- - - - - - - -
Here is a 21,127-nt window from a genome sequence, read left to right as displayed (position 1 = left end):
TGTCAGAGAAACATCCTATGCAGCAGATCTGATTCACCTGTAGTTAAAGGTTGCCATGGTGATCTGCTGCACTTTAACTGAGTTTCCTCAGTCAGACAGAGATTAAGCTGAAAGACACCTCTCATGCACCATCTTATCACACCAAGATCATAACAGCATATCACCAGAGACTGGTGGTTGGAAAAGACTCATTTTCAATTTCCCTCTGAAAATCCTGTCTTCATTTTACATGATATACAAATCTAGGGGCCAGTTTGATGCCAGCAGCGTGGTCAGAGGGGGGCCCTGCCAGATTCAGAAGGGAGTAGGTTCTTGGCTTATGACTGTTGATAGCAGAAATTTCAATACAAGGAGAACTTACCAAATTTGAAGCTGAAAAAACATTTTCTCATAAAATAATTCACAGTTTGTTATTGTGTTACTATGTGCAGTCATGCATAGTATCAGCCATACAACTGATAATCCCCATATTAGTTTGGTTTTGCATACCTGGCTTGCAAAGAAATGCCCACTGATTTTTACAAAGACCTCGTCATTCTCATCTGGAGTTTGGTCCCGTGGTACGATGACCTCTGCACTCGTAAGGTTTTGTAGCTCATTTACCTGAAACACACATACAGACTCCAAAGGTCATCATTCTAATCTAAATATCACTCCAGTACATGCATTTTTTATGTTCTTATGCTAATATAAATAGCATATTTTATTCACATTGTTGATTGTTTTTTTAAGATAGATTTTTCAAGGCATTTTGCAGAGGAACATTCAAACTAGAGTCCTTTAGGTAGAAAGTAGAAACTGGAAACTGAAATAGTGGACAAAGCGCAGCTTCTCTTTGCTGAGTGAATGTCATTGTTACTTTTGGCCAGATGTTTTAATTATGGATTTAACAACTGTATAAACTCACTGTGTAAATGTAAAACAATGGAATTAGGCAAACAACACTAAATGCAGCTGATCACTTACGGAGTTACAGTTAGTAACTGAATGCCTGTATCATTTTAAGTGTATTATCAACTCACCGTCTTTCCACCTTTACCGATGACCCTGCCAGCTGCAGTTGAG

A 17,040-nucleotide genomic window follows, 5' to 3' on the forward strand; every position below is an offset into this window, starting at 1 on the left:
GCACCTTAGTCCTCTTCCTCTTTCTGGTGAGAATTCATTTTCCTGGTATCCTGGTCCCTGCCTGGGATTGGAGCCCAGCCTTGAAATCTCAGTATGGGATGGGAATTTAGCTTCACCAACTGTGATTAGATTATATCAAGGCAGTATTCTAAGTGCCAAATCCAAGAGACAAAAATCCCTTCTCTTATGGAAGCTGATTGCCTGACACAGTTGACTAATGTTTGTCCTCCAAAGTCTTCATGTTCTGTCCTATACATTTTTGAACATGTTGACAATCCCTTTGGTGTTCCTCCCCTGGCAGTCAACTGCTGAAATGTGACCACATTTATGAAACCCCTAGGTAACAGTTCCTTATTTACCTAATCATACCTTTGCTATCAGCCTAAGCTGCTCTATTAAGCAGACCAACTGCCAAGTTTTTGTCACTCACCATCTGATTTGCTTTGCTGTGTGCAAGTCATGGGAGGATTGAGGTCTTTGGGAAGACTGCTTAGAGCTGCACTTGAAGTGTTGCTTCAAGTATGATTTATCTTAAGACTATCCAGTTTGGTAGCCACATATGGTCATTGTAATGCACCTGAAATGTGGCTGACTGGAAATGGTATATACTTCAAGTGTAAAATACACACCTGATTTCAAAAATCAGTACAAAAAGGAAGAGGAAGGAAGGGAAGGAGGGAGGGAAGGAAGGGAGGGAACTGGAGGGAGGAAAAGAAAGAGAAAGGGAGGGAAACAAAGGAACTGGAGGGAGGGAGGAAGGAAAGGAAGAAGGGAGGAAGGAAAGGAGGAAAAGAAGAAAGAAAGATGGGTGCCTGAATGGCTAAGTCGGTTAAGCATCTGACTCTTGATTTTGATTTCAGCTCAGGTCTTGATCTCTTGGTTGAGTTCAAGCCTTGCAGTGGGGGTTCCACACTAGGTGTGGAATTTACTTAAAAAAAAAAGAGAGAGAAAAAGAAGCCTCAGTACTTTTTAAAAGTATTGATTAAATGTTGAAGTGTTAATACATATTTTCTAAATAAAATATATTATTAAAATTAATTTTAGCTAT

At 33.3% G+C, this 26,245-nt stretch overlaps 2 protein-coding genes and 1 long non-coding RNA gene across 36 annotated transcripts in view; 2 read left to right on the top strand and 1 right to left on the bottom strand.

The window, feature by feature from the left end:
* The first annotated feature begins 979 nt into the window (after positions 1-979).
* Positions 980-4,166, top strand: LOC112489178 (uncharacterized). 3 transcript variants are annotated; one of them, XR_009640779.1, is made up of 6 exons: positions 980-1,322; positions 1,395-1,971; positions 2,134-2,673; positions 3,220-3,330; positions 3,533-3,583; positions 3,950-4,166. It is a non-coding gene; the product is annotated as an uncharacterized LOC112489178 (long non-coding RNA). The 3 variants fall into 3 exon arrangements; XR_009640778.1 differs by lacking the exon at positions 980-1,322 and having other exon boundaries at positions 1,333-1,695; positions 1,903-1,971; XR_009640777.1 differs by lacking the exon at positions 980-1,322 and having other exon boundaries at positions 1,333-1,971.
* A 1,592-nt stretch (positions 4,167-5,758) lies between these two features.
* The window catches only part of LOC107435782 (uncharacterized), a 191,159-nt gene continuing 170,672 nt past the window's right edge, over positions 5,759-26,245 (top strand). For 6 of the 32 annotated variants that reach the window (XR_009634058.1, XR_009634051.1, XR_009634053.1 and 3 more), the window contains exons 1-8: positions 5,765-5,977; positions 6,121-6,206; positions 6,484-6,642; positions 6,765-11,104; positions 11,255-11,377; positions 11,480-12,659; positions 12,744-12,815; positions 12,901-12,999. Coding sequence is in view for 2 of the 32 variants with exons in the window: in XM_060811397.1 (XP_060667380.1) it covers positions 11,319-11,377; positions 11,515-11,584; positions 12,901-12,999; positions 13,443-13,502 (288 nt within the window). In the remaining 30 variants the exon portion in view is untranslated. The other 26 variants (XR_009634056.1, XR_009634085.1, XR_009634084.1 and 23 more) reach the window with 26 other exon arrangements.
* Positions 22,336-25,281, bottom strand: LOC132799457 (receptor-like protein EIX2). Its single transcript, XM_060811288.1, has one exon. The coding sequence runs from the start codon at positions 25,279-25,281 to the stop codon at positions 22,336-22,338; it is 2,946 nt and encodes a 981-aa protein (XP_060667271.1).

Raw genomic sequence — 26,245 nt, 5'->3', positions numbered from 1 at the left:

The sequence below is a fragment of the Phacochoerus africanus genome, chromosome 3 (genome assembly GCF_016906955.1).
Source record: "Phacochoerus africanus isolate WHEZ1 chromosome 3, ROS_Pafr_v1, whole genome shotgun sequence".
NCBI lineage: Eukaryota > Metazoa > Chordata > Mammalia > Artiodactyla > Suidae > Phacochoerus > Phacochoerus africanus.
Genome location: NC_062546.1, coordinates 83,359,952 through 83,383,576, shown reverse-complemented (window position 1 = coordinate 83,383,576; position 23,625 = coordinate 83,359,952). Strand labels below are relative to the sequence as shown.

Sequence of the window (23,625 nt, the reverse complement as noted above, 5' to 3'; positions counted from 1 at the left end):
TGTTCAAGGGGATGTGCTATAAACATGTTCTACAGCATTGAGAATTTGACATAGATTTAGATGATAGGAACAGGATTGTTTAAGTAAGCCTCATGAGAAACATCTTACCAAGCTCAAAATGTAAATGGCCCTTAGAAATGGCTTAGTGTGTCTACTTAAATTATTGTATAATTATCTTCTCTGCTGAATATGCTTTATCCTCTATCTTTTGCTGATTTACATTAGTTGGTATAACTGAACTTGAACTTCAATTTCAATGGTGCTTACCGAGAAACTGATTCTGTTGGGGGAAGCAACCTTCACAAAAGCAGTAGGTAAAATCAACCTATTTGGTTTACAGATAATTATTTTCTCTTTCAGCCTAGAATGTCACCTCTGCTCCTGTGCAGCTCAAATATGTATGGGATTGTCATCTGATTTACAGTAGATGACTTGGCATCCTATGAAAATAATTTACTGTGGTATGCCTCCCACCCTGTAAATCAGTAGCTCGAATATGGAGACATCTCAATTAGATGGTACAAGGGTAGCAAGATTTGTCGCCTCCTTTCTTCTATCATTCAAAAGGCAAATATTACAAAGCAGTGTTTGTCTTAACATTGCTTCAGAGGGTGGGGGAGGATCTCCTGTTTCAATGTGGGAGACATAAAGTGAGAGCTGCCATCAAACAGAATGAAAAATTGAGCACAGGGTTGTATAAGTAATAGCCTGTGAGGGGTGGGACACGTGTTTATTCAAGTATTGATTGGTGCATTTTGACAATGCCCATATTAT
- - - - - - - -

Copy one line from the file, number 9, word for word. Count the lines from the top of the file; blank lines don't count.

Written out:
* A 1,592-nt stretch (positions 4,167-5,758) lies between these two features.